Son and Cooper at Lac Saint-Jean, Québec, Canada
Yesterday, I filled my Mini Cooper’s fuel tank for $51.00: that’s €38.98, or £32.12 at the present currency-exchange rates. The Cooper only has a 13.2-gallon fuel tank or 50 liters full, not much gas actually. The Mini-S runs only on premium at $4.09 per gallon, €3.13, or £2.58; but in these days of skyrocketing gas prices, it is still quite expensive. One US gallon of gas equals 3.78 liters of petrol. Really hurting are those with vehicles equipped with 20- to 30-gallon tanks, in which 76, and 114 liters fit respectively; for owners of semis or lorries, forget about it!
In England, petrol is going for £1.50 per liter. When multiplied by 3.78, that equals £5.67 for a gallon of gas. Converted into US currency, the price of what folks in the UK are paying per gallon of fuel is $8.99 (€6.89). Europeans are spending as much, so we American’s can’t complain; although, as the result, everything else here is going up-up-up.
A small jar of instant coffee in Philadelphia is now $4.25, close to our cost for a gallon of premium gas; but the container holds enough java to make 60 cups, for which 16 cups make a gallon; or 3.75 gallons of coffee can be brewed from its contents. Tap water costs essentially next to nothing, so compared to gasoline, that breaks down to 89 cents per gallon, much closer to the gas prices back in the late ’70s. The price in England for the same size jar of comparable coffee is £2.68 for 100 grams, or $4.25; remarkably the same. I’m going out on limb to say the expense of coffee in Europe is most likely the same as well for the similar brand.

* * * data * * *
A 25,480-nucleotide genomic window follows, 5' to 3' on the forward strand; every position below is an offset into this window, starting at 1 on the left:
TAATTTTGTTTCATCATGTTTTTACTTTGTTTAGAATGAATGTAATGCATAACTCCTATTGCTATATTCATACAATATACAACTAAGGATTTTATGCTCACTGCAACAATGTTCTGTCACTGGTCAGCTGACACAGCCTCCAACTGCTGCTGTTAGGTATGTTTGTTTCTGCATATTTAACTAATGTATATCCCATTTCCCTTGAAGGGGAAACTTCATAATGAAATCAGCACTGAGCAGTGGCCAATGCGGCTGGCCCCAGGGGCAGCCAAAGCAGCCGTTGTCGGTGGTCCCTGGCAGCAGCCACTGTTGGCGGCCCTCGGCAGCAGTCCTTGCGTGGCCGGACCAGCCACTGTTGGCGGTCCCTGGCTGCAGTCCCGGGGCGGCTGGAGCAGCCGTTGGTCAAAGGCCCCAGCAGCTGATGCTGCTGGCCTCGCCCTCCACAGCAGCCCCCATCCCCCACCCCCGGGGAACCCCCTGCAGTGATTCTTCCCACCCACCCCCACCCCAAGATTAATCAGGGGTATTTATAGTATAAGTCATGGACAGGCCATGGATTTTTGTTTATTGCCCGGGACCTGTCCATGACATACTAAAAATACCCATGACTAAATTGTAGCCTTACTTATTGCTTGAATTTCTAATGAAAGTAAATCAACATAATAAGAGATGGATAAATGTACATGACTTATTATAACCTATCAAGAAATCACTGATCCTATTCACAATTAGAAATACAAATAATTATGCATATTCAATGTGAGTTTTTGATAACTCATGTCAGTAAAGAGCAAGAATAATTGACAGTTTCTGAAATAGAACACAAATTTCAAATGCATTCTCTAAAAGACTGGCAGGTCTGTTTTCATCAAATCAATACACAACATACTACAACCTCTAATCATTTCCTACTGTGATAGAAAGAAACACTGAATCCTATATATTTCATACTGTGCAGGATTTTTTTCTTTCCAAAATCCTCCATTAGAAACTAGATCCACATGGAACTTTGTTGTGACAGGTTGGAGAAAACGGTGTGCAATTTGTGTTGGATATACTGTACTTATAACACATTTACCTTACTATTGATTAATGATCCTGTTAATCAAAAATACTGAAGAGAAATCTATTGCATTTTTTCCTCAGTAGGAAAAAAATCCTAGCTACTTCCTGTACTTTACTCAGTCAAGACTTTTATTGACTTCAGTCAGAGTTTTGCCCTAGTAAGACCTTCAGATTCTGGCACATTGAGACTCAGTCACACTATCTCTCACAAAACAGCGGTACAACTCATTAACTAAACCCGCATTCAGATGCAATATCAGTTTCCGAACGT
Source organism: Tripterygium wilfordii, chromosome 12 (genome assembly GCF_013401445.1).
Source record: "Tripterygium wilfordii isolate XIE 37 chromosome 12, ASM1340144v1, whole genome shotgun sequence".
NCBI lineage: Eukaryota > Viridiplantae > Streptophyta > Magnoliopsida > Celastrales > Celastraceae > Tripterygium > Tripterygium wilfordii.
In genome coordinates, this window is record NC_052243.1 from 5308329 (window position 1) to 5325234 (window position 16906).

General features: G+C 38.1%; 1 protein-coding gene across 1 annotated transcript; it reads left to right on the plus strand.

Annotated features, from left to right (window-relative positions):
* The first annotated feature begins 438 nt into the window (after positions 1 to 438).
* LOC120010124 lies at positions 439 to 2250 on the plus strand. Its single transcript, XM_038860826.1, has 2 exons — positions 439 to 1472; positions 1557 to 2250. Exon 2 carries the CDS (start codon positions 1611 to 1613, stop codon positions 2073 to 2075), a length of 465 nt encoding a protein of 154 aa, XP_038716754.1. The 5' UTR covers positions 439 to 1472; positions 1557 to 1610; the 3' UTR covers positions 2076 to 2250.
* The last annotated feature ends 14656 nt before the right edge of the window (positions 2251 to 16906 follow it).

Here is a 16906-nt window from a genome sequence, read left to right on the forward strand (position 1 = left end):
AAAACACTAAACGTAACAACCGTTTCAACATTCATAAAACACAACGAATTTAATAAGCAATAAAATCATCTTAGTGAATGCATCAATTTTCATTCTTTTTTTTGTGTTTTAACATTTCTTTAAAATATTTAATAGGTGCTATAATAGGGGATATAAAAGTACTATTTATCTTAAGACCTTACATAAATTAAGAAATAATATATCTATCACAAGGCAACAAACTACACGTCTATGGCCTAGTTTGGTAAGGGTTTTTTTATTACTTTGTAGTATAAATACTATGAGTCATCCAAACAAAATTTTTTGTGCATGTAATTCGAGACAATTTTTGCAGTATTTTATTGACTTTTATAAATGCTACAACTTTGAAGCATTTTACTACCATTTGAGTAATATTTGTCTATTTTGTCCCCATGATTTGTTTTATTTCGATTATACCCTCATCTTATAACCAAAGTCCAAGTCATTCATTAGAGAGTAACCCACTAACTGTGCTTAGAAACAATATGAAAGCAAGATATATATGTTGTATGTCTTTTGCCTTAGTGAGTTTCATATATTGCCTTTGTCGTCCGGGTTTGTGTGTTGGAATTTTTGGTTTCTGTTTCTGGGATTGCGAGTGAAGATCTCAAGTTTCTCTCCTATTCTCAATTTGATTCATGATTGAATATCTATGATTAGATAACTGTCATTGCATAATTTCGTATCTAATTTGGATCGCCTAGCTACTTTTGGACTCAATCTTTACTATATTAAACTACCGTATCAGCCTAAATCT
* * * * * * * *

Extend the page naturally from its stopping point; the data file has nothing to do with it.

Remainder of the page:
Milk costs $3.50 for a gallon here in Pennsylvania. In the UK it is cheaper. Three-point-four liters, which equates to nine tenths of a gallon, runs £1.74, or $2.75 US. Adding the additional .1 gallon to the mix, that brings the cost to $3.05 US per gallon, or £1.92 GBP. Milk in France is more expensive: about €1 per liter, or $4.96 US per gallon.
Aside from all of this, utility bills are going up; clothes are more expensive. Everything seems to be effected by the cost of a gallon of gas and diesel fuel, or more specifically, the price of a barrel of crude oil. Even the Power Ball Lottery Commission raised their ticket price by an extra dollar, albeit the chance of winning got no better; but I’ll keep on buying them until my ship comes in.
This essay could turn into a political rant about offshore drilling and finding greener forms of energy to lessen our dependence on foreign oil. Lambasting those responsible for manipulating the commodity-futures indices deserves mentioning. All it takes is for someone to pass gas loudly overnight in some oil field in the Middle East, and bingo: the price of a crude-oil barrel just went up fifteen percent.
Hark back to the oil embargo of 1973. In America, gasoline was rationed, whereby motorists were only allowed to fill up their vehicles on alternating days, depending on whether the last numeral of one’s license plate was even or odd. Even numbers corresponded to even dates of the month, and the odd numerals or vanity plates could only get gas on odd-numbered days. The pricing exploded, economically excused by the law of supply and demand. Meanwhile, tankers offshore were filled with black gold and reportedly awaited while the cost of a gallon of gas further soared. Nixon’s devaluation of the dollar was detrimental too, in my most humble opinion.
What got me going on this tirade? I had turned on some music earlier by The Kinks. “A Gallon of Gas” began to play, whose lyrics read:
I’ve been waiting for years to buy a brand new Cadillac,
But now that I’ve got one, I wanna send it right back;
I can’t afford the gas for my luxury limousine,
But even if I had the dough, no one’s got no gasoline.